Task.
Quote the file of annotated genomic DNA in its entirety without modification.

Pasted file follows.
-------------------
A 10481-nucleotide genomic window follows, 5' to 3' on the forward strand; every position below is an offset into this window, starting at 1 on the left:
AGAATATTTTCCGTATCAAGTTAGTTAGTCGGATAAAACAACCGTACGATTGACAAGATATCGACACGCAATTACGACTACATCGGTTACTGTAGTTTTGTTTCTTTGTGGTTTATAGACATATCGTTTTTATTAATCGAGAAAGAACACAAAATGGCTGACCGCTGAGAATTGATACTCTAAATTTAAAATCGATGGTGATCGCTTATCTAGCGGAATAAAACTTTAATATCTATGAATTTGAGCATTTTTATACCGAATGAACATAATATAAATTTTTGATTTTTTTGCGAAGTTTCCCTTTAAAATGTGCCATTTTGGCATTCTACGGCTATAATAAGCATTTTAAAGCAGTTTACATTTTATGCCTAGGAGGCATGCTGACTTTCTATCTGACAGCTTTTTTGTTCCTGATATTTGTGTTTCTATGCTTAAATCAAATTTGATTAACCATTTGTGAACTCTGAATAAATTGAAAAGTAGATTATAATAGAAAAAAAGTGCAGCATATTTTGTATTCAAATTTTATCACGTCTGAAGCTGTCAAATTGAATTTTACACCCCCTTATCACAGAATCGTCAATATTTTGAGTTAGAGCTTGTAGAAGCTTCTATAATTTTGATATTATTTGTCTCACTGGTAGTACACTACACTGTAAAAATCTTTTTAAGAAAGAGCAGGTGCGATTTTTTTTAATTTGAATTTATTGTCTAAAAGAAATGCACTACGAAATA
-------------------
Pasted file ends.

A 10481-nucleotide genomic window follows, 5' to 3' on the forward strand; every position below is an offset into this window, starting at 1 on the left:
AGAATATTTTCCGTATCAAGTTAGTTAGTCGGATAAAACAACCGTACGATTGACAAGATATCGACACGCAATTACGACTACATCGGTTACTGTAGTTTTGTTTCTTTGTGGTTTATAGACATATCGTTTTTATTAATCGAGAAAGAACACAAAATGGCTGACCGCTGAGAATTGATACTCTAAATTTAAAATCGATGGTGATCGCTTATCTAGCGGAATAAAACTTTAATATCTATGAATTTGAGCATTTTTATACCGAATGAACATAATATAAATTTTTGATTTTTTTGCGAAGTTTCCCTTTAAAATGTGCCATTTTGGCATTCTACGGCTATAATAAGCATTTTAAAGCAGTTTACATTTTATGCCTAGGAGGCATGCTGACTTTCTATCTGACAGCTTTTTTGTTCCTGATATTTGTGTTTCTATGCTTAAATCAAATTTGATTAACCATTTGTGAACTCTGAATAAATTGAAAAGTAGATTATAATAGAAAAAAAGTGCAGCATATTTTGTATTCAAATTTTATCACGTCTGAAGCTGTCAAATTGAATTTTACACCCCCTTATCACAGAATCGTCAATATTTTGAGTTAGAGCTTGTAGAAGCTTCTATAATTTTGATATTATTTGTCTCACTGGTAGTACACTACACTGTAAAAATCTTTTTAAGAAAGAGCAGGTGCGATTTTTTTTAATTTGAATTTATTGTCTAAAAGAAATGCACTACGAAATA